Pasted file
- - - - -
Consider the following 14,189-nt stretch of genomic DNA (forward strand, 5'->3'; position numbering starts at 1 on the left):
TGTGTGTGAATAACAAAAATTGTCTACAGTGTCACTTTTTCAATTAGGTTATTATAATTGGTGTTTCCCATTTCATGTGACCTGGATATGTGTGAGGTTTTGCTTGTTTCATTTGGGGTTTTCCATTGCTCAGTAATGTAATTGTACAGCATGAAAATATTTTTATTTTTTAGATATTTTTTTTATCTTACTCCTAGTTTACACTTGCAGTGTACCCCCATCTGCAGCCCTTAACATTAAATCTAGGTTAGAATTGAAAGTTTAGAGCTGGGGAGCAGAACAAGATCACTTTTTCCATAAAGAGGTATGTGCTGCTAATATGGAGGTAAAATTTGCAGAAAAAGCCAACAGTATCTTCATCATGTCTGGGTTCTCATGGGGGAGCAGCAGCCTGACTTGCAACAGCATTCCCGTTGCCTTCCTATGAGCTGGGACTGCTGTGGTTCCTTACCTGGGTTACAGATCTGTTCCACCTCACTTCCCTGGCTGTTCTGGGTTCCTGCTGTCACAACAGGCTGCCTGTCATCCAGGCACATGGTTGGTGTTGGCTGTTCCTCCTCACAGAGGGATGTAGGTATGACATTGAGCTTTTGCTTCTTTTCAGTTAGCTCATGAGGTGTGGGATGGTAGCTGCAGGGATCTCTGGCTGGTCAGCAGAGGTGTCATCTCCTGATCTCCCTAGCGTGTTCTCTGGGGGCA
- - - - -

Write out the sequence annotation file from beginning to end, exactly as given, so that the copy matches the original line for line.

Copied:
Consider the following 14,189-nt stretch of genomic DNA (forward strand, 5'->3'; position numbering starts at 1 on the left):
TGTGTGTGAATAACAAAAATTGTCTACAGTGTCACTTTTTCAATTAGGTTATTATAATTGGTGTTTCCCATTTCATGTGACCTGGATATGTGTGAGGTTTTGCTTGTTTCATTTGGGGTTTTCCATTGCTCAGTAATGTAATTGTACAGCATGAAAATATTTTTATTTTTTAGATATTTTTTTTATCTTACTCCTAGTTTACACTTGCAGTGTACCCCCATCTGCAGCCCTTAACATTAAATCTAGGTTAGAATTGAAAGTTTAGAGCTGGGGAGCAGAACAAGATCACTTTTTCCATAAAGAGGTATGTGCTGCTAATATGGAGGTAAAATTTGCAGAAAAAGCCAACAGTATCTTCATCATGTCTGGGTTCTCATGGGGGAGCAGCAGCCTGACTTGCAACAGCATTCCCGTTGCCTTCCTATGAGCTGGGACTGCTGTGGTTCCTTACCTGGGTTACAGATCTGTTCCACCTCACTTCCCTGGCTGTTCTGGGTTCCTGCTGTCACAACAGGCTGCCTGTCATCCAGGCACATGGTTGGTGTTGGCTGTTCCTCCTCACAGAGGGATGTAGGTATGACATTGAGCTTTTGCTTCTTTTCAGTTAGCTCATGAGGTGTGGGATGGTAGCTGCAGGGATCTCTGGCTGGTCAGCAGAGGTGTCATCTCCTGATCTCCCTAGCGTGTTCTCTGGGGGCA